Q. What's your photography life like now that you quit the newspaper and have opened up your own independent business in Roseburg?

I sort of am a generalist, I guess you'd have to say. I can't really specialize in anything. I pretty much do anything, although I haven't done any boudoir photography or any baby photography, and I'm not sure I want to. Although if I was hungry that day and someone called I might accept it. We'll see. I've done senior portraits and weddings and some commercial photography for local businesses.

I have a little studio in downtown Roseburg and my neighbor is a local advertising agency. This is a big area for wood products -- timber, lumber type of stuff. Their client is a large timber producer nationwide, so I've ended up doing a lot of work for them. In fact, it's kind of kept me going -- shooting wood products for their web site [and their retailers'] websites. Pictures of two-by-fours, basically. There's some room for creativity. I've gone to quite a few work sites for them where there are people working with the products. I can shoot that photojournalistically, although I try to light it a little better than I would have [for newspapers]. They've used those [pictures] in quite a few ads in trade publications.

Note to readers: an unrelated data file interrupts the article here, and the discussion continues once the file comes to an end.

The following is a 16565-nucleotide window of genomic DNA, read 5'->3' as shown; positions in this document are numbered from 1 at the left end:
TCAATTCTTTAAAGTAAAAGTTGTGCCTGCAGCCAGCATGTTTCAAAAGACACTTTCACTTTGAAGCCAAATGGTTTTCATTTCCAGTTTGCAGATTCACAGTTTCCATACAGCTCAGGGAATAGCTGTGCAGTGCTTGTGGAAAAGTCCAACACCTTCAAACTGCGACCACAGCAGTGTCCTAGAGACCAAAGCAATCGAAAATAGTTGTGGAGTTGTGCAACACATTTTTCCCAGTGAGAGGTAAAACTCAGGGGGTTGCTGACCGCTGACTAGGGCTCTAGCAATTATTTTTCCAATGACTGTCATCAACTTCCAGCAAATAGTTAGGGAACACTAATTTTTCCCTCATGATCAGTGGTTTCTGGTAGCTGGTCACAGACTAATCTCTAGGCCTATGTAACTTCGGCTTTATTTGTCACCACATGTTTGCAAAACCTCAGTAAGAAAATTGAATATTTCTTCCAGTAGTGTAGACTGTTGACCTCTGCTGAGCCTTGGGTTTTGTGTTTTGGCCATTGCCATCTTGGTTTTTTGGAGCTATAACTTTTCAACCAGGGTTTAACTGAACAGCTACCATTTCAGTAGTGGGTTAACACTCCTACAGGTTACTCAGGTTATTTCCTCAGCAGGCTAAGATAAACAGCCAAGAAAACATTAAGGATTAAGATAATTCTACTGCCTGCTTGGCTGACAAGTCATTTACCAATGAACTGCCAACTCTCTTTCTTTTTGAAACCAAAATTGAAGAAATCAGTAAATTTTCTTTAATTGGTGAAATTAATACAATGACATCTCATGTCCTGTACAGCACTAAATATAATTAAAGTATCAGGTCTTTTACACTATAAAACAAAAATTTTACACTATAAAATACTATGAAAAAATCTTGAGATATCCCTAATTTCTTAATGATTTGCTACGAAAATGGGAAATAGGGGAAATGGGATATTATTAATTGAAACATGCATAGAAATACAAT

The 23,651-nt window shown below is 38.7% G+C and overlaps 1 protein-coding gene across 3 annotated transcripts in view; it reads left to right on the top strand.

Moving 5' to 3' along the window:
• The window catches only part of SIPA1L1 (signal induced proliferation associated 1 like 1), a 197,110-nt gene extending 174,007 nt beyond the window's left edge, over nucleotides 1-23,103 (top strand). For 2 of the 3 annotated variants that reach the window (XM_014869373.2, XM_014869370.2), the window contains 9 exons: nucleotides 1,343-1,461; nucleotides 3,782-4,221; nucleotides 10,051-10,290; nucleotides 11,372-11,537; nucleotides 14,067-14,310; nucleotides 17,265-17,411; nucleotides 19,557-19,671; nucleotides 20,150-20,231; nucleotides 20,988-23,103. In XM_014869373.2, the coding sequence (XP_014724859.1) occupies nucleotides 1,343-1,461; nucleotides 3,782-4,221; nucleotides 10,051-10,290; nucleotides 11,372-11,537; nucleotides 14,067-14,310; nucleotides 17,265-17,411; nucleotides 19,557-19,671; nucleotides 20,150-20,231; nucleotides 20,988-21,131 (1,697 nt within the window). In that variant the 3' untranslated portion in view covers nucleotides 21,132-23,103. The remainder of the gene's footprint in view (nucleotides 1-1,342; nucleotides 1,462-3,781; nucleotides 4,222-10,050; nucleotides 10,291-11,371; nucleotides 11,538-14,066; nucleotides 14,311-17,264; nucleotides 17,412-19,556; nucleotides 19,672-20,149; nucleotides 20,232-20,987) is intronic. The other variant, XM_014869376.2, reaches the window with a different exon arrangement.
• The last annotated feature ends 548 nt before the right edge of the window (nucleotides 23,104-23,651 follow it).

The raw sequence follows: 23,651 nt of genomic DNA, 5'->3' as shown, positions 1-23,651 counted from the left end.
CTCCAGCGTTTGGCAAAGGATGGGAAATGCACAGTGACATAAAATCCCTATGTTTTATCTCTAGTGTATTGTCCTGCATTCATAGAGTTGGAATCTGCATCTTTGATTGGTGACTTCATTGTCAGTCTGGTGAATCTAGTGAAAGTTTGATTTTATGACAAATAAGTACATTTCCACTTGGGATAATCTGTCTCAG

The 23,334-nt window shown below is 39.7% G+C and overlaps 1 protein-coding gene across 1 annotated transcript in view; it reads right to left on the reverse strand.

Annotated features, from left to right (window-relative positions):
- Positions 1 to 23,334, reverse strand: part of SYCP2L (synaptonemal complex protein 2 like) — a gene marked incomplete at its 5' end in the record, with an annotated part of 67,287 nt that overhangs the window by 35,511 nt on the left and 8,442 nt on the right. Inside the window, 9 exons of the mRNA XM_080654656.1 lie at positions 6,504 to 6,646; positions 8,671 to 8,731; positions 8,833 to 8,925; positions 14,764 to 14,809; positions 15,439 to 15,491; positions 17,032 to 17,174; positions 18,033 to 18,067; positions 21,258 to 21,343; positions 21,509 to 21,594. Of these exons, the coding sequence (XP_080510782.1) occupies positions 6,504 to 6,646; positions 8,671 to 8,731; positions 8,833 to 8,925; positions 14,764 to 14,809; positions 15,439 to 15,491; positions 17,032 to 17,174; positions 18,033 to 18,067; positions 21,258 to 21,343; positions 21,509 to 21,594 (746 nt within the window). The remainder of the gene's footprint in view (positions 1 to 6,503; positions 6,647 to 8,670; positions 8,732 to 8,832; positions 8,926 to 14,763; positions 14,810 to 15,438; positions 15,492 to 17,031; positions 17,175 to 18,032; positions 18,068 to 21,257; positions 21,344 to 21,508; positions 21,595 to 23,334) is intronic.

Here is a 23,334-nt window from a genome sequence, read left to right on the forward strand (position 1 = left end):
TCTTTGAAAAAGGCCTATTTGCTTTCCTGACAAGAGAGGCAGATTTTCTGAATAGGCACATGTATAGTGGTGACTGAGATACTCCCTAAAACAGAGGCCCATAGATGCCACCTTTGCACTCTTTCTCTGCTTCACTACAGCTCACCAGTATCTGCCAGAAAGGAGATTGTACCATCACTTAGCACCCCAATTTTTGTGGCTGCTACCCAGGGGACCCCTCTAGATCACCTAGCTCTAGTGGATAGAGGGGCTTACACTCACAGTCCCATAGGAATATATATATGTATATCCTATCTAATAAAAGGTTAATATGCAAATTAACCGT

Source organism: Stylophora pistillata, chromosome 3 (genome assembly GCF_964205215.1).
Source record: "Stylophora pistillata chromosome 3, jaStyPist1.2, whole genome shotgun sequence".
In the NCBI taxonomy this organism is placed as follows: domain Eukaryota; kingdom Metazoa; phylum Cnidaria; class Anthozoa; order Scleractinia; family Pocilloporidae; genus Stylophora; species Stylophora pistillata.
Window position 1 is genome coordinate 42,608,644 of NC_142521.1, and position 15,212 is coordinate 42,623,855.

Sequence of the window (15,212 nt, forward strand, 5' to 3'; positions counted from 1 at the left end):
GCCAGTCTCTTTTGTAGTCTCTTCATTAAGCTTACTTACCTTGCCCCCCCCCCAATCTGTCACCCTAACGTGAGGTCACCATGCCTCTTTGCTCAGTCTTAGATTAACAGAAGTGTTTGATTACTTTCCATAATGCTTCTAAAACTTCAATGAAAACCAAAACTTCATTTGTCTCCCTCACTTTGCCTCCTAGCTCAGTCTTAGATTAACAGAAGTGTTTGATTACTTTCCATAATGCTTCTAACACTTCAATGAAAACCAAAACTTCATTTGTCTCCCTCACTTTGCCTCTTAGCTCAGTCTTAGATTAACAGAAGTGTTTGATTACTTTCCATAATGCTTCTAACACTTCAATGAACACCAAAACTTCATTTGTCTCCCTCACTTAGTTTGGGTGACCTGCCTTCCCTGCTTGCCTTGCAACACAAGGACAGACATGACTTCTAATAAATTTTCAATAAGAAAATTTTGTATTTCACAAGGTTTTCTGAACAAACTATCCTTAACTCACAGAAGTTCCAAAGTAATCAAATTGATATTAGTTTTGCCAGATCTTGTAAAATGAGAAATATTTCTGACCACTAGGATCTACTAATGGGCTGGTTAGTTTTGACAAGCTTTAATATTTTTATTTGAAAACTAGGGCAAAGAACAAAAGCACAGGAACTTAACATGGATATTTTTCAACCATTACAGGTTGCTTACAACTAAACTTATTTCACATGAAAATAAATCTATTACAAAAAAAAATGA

I did five weddings last year, and I've got four booked so far this year. I'd like to do more. I kind of like shooting weddings. Typical for a lot of people now is the photojournalistic style [for wedding shoots], and I tell clients that I really am a photojournalist. So I do a pretty good job, I think, of capturing the moments of a wedding. It's pretty fun and kind of a challenge. Some photographers say they get really stressed out by wedding photography, but I don't really feel that way. I guess after being a news photographer for twenty years I can handle the pressure of it fine.

And then there's the nature stuff. My photos are represented by Zuma Press and also by myself, so that's another leg of my three-legged stool of income. So when I don't have clients for other stuff, I'm usually out looking for nature photos.

A gallery of Loznak's photographs is on the next page, as well as links to his website and blog.